Energy markets consider three main factors in deciding on power sources: cost of energy, ancillary services and power dispatch-ability on demand. Obviously, in a recently long-shaken and uncertain global economic environment, energy investors consider competitive cost of energy the most important issue. That is why in 2011 in the US we have seen a sudden shift from planned CSP power plants being converted to Photovoltaic (PV) – this trend continues in 2012. As long as energy price of PV plants is less than the Energy price of equivalent CSP , and continue to decline, PV will remain a preferable solution over CSP for energy investors. CSP systems will need to demonstrate high performance in all three attributes, competitive thermal-energy-storage costs, energy dispatch-ability and reliability as an ancillary solution, in order to remain attractive and competitive against Photovoltaic panels.
CSP-and-PVIt has been stated by energy market players that PV systems constitute a more proven technology which can be built easier, at lower cost and at much shorter time than CSP plants, which, to the contrary, need more space for large-scale applications and are associated with greater risks (e.g. higher investment, challenges with thermal storage, cooling). Moreover, PV panels have demonstrated a substantial price drop, claimed to be in the rage of 30%-40% (for the past couple of years) and some expect they will continue to drop. Only in the US, according to market data and research, a total capacity of approximately 3000 MW (3 GW) has been converted from CSP-to-PV solar plants. Some of these conversions include the 500 MW project of Solar trust & Solar Millenium and the 709MW and 850MW projects of Tessera-SES (Imperial Valley and Calico respectively).(Post image credit: mzacha-www.morguefile.com/creative/mzacha)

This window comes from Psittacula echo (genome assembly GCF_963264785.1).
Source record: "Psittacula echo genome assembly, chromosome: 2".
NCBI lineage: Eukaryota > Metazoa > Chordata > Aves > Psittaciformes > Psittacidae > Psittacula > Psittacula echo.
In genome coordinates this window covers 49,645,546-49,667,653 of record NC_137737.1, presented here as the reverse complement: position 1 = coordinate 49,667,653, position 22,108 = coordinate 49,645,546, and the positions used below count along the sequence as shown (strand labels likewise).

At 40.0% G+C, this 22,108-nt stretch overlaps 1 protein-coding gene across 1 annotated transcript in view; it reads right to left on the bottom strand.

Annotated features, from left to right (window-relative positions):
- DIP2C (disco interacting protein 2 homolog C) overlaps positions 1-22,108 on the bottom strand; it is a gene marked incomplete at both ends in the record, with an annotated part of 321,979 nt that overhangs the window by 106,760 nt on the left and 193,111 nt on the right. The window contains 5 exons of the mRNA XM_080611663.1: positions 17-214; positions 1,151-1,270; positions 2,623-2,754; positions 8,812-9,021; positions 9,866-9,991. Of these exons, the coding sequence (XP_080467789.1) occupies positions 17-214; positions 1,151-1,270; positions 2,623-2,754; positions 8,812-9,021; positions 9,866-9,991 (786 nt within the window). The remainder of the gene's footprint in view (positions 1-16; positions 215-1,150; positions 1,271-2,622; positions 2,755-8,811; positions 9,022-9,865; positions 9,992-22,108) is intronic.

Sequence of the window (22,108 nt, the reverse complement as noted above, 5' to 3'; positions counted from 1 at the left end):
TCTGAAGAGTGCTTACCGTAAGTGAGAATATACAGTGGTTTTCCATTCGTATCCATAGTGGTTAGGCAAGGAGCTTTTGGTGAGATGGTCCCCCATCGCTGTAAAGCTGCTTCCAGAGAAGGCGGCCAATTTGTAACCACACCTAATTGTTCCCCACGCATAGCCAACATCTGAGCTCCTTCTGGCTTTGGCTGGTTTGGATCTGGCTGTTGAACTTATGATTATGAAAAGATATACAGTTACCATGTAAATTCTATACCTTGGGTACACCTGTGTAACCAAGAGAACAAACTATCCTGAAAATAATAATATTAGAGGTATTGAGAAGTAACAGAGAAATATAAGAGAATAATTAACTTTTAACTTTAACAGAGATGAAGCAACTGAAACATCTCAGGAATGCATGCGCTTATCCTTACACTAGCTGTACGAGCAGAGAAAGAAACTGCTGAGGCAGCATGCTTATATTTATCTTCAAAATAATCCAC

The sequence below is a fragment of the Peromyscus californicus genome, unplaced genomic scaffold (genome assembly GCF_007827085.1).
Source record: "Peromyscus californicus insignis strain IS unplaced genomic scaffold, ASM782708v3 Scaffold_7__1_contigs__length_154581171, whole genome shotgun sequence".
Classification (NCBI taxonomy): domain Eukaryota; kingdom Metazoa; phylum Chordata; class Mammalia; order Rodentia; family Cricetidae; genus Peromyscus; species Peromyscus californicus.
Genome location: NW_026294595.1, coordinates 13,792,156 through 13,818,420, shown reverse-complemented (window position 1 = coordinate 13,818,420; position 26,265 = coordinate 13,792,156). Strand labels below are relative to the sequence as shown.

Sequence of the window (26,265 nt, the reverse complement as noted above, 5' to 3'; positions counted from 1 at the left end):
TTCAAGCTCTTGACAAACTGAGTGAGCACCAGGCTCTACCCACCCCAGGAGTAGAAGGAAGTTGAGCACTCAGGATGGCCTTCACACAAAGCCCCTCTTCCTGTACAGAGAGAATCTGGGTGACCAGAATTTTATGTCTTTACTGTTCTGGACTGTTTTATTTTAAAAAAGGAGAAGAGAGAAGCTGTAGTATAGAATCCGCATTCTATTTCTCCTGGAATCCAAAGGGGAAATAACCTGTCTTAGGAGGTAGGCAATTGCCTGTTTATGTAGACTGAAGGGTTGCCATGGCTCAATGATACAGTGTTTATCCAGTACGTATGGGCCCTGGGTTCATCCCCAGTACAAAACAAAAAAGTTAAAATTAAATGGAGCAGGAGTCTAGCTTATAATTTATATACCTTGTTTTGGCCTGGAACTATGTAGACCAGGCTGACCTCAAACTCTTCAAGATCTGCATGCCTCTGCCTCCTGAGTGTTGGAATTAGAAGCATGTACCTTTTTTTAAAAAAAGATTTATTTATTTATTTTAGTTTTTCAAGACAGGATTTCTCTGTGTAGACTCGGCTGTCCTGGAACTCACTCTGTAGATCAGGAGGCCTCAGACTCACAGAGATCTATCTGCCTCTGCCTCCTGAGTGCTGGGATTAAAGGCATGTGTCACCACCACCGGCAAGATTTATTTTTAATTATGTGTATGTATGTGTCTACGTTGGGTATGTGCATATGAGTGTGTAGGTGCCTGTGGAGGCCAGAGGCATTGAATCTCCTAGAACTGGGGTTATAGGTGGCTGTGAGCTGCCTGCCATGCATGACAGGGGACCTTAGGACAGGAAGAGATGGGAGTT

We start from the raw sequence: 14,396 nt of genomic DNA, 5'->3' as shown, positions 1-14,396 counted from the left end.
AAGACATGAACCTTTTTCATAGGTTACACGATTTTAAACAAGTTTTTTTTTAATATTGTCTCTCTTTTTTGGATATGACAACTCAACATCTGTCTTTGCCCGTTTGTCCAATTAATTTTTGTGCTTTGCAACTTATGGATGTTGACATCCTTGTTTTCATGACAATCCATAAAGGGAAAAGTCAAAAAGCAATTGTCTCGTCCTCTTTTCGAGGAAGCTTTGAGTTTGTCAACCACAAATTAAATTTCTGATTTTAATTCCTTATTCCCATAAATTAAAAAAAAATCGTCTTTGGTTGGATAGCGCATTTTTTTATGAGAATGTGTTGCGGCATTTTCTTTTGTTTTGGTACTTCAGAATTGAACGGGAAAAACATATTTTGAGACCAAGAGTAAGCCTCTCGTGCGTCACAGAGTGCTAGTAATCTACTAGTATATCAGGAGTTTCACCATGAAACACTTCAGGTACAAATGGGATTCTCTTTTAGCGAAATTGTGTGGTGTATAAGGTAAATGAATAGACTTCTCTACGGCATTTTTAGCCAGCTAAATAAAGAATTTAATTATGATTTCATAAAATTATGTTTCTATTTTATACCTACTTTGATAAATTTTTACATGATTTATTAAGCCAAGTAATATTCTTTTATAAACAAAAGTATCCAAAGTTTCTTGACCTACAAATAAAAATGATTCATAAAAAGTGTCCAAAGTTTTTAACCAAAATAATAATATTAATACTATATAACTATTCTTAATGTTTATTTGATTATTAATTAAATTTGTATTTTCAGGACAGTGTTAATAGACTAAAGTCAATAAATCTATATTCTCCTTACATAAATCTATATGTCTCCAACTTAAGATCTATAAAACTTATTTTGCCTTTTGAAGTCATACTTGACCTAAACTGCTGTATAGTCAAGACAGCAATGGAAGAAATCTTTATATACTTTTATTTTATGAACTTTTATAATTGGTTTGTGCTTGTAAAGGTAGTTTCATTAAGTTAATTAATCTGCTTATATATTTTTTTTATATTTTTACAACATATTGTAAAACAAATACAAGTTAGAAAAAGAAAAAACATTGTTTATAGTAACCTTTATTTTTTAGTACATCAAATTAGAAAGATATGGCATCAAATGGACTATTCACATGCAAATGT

CSP Vs PV – Integration for increasing Solar Power Penetration
Although diminishing PV costs and uncertain energy market conditions currently favor photovoltaic installations, as already mentioned, comparison between PV and CSP will continue to be controversial; in fact, it may be that the two solar energy technologies may no longer compete; instead, in the future they may work together to increase solar energy penetration into the power industry. According to latest research activity at the US National Renewable Energy Laboratory (NREL – ‘http://www.nrel.gov) it is suggested that TES in Concentrated Solar Thermal Plants can increase the penetration of solar or wind power (intermittent renewable energy technologies) in to the power industry. What this actually means is that CSP with capabilities of Thermal Energy Storage can be used as a complementary solution to overcome intermittency issues of other renewable energy technologies as solar Photovoltaic panels (PV) and Wind turbines. Both of these technologies are greatly influenced by the unpredictability and instability of environmental conditions, placing their reliability, as power generation solutions, rather limited.
Integration of CSP and TES systems with PV or Wind turbines can help address demand load curve issues (see shaving the Demand curve in “Renewable Energy Facts: Energy storage is key for RES penetration into Power generation”) and achieve cost savings from reduction of ancillary services (spinning reserves). Thus CSP with TES may not necessarily be perceived as a competitor of PV systems but as a complementary enabler for large scale PV installations.